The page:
Long before I was a first-generation college student or Professor of Rhetoric and Composition, I was the son of a full-time West Virginia coal miner and part-time boxing coach, Mike “Lo” Snyder. For a short period of time, my father was one of the most respected boxing trainers in the state. For just over 40 years, he was a coal miner. I write about both sides of my father’s masculine ethos in my upcoming memoir “12 Rounds in Lo’s Gym: Boxing and Manhood in Appalachia.” It was in my hometown of Cowen, West Virginia that my perspectives on Appalachian life were shaped the beauty and brutality of life in coal country – experiences that continue to inform my research and writing on Appalachian culture. I’m the only Appalachian-boxing-rhetoric-professor at my current place of work (Siena College in Albany, New York), so when an Appalachian-boxing-rhetoric story makes national headlines my inbox quickly fills with e-mail inquires. Colleagues love to get my take on such matters. And, I’m always happy to offer my opinion. Here we go.
In a recent article titled “A Puncher’s Chance: Amateur Fight Event Offers a Desperate Swing at Glory,”(published on Jan. 16th by The Guardian), Adam Gabbatt provides a window into West Virginia’s boxing underworld, home sweet home for my father and me. His expose focuses on the popular Rough N’ Rowdy boxing tournaments found throughout the state. Gabbatt correctly outlines the how such contests differ from amateur and professional boxing, where combatants enter the ring with a higher level of skill and training. He is correct in suggesting the inexperience of the combatants often gives way to aggressive brawling, leading to very few Floyd Mayweather style defensive chess matches. Gabbatt should also be commended for being suspicious of Barstool Sports’ recent investment in Rough N’ Rowdy. The controversial (and often satirical) website, clearly aims to live stream these events under the guise of Hillbilly Boxing. However, as is typically the case when my inbox gets flooded with Appalachian-boxing-rhetoric stories, I worry that Gabbatt has achieved nothing beyond reinforcing the stereotypes folks outside the region already have about West Virginians. Feeling sorry for my people is great but it doesn’t do much to help them. Gabbatt paints a familiar picture.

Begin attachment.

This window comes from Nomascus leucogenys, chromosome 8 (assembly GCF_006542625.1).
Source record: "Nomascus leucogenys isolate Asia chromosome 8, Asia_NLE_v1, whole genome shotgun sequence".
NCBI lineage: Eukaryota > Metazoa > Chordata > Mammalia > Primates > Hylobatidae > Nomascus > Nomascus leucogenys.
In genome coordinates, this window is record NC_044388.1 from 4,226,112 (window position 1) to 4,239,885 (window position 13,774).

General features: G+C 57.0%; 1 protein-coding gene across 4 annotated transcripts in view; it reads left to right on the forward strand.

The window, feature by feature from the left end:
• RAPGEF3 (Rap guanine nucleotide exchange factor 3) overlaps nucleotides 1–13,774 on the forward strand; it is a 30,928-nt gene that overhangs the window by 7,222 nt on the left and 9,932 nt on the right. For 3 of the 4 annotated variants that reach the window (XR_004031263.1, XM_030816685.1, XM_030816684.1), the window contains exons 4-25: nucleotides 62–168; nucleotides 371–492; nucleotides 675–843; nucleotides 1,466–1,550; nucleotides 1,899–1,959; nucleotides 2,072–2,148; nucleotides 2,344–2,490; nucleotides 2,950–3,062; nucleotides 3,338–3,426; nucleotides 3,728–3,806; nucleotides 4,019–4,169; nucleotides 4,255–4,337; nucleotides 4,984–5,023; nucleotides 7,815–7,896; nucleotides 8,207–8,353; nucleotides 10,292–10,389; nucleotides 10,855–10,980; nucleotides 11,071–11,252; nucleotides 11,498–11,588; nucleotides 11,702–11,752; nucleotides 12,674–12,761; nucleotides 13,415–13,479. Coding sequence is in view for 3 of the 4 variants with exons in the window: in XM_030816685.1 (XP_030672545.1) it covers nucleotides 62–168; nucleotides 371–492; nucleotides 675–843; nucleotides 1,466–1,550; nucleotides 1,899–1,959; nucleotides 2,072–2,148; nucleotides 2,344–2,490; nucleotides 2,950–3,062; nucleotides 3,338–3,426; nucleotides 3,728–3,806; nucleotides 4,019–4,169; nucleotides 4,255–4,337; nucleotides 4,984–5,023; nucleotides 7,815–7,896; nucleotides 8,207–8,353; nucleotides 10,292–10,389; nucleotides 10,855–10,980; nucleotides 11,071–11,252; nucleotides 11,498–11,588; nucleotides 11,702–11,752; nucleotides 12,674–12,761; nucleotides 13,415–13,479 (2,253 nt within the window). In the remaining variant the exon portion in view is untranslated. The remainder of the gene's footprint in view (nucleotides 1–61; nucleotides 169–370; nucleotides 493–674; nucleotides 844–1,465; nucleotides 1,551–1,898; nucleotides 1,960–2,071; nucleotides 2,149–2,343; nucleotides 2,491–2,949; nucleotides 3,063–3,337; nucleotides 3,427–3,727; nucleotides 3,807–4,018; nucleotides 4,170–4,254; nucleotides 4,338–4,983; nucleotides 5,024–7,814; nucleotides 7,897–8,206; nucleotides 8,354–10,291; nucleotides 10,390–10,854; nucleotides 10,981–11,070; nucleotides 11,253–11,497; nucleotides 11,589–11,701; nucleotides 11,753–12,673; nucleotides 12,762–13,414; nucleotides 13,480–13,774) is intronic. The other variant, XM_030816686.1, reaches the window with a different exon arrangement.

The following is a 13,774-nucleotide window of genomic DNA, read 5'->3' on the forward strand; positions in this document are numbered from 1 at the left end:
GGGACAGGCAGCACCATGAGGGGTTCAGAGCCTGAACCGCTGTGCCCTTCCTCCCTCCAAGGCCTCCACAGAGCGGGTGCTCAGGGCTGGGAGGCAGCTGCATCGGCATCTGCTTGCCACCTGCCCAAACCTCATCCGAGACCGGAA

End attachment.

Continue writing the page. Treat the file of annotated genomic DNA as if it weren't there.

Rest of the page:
The underlying rhetorical argument in Gabbatt’s Guardian piece is that West Virginia’s recent economic woes have reared ugly and even strange socio-cultural results. Via well-crafted rhetorical images and handpicked quotes from the working-class combatants, Gabbatt is able to tie economic hopelessness, brought about by the recent decline of the coal industry, to the fighting ambitions of Rough N’ Rowdy contestants. He gives us images of a poor old fellow named Ronnie Barrett, skinny and malnourished, hitting a heavy bag hung on his front porch, trash piled up in the corner. We see an image of George White shadowboxing in front of his trainer, a trashcan, rickety wooden stairs, and a rouge cinderblock tucked away in the background. These poor guys, poor old West Virginia, everyone tells me. Things must be getting bad these days.